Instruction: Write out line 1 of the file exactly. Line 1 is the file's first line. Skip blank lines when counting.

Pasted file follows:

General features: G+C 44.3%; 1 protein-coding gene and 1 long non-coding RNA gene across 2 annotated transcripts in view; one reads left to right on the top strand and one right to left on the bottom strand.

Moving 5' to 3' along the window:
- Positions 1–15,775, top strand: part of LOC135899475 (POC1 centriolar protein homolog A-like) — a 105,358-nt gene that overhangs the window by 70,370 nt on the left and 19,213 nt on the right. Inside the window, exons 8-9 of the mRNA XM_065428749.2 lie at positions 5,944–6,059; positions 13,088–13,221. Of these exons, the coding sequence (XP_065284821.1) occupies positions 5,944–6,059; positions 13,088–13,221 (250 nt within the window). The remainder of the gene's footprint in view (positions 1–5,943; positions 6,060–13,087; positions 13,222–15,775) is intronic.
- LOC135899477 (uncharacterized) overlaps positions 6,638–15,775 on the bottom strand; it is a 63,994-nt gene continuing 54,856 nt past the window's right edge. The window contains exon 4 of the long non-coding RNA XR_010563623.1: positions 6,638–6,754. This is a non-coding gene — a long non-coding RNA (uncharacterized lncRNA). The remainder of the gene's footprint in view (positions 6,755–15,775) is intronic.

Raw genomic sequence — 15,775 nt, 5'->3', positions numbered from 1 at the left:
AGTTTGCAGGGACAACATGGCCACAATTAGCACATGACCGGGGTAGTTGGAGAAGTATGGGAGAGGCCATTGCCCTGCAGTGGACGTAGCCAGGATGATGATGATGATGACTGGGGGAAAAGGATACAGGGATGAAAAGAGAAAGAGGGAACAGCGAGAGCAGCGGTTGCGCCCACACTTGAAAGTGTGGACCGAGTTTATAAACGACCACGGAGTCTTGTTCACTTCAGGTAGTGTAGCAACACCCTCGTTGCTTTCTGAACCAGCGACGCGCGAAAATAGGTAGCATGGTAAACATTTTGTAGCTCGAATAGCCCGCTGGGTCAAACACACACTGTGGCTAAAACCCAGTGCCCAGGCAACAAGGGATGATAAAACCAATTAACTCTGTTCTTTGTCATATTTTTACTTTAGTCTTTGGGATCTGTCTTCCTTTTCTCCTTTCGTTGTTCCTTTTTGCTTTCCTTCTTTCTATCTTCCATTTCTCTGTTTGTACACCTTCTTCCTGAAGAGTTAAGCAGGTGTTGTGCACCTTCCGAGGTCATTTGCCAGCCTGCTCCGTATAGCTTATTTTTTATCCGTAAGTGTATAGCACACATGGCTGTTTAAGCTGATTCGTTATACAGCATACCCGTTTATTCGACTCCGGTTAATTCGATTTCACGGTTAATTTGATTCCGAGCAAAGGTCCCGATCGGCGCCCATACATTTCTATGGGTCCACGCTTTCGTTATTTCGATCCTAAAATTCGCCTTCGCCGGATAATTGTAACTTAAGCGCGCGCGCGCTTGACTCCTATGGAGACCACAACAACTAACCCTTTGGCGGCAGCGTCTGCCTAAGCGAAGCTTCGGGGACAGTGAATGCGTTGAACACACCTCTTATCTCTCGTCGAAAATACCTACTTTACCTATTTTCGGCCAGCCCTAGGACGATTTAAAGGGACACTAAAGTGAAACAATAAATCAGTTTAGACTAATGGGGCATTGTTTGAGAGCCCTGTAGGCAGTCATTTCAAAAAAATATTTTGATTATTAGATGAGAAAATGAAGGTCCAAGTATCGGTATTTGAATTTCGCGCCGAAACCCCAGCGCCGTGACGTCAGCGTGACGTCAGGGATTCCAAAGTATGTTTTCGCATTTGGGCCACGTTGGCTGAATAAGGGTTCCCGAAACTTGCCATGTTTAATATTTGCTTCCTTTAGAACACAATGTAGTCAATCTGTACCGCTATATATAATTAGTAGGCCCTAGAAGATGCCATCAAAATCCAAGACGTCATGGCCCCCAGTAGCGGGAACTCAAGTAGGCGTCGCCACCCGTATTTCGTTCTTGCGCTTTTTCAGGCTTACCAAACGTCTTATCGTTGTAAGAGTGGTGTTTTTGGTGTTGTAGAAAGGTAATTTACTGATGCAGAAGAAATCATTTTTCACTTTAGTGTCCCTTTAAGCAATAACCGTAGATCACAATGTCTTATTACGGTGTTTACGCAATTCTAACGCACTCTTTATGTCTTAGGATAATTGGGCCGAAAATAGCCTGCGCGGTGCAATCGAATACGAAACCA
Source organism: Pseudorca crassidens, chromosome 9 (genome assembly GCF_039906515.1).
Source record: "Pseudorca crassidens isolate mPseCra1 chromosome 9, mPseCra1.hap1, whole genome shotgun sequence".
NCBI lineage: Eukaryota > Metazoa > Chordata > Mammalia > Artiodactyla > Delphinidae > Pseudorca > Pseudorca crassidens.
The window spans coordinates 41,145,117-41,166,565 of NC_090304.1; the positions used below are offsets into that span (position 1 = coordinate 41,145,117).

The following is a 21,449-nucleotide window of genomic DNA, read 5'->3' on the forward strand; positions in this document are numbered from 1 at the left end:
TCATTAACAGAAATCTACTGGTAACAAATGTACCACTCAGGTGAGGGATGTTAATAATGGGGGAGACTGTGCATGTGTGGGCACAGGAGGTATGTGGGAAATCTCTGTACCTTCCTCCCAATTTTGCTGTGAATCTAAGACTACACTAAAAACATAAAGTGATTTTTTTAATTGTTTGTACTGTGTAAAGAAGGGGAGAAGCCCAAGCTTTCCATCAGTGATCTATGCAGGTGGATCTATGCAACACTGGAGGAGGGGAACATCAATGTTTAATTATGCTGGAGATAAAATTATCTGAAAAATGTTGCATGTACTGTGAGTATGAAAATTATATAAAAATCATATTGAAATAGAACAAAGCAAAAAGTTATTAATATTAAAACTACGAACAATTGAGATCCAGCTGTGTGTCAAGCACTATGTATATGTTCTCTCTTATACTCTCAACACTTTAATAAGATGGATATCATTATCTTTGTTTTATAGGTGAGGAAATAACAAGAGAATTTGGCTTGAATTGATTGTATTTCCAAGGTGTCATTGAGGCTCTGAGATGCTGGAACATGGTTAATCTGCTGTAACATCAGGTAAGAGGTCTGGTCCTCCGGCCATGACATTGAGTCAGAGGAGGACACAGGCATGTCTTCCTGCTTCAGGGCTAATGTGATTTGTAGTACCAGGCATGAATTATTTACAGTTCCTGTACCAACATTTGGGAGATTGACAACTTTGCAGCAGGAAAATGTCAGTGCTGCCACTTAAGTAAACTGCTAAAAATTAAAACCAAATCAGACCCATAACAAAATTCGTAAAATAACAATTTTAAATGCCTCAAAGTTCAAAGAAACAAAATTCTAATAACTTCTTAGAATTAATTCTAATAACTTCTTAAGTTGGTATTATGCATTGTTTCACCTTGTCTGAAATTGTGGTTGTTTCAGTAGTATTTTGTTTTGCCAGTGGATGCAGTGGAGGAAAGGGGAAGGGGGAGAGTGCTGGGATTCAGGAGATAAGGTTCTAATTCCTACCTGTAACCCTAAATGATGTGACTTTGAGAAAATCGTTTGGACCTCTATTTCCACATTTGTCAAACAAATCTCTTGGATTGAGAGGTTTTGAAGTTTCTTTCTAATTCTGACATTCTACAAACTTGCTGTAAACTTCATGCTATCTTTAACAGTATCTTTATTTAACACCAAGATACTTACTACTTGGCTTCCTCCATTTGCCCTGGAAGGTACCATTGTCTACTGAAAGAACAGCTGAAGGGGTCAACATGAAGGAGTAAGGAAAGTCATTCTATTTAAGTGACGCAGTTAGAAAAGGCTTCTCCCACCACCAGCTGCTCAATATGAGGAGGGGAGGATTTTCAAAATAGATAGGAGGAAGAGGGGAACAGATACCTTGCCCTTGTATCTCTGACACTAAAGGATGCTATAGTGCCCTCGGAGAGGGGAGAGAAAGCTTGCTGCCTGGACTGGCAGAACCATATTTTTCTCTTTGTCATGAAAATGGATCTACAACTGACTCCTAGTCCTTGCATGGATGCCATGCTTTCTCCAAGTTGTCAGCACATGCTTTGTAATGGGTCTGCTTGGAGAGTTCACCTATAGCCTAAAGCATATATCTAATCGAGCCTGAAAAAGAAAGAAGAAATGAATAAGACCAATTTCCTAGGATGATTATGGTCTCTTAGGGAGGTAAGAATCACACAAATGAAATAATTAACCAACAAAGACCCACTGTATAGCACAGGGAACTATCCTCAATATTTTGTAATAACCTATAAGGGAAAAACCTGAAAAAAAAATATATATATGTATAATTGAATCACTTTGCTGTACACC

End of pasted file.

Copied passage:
General features: G+C 44.3%; 1 protein-coding gene and 1 long non-coding RNA gene across 2 annotated transcripts in view; one reads left to right on the top strand and one right to left on the bottom strand.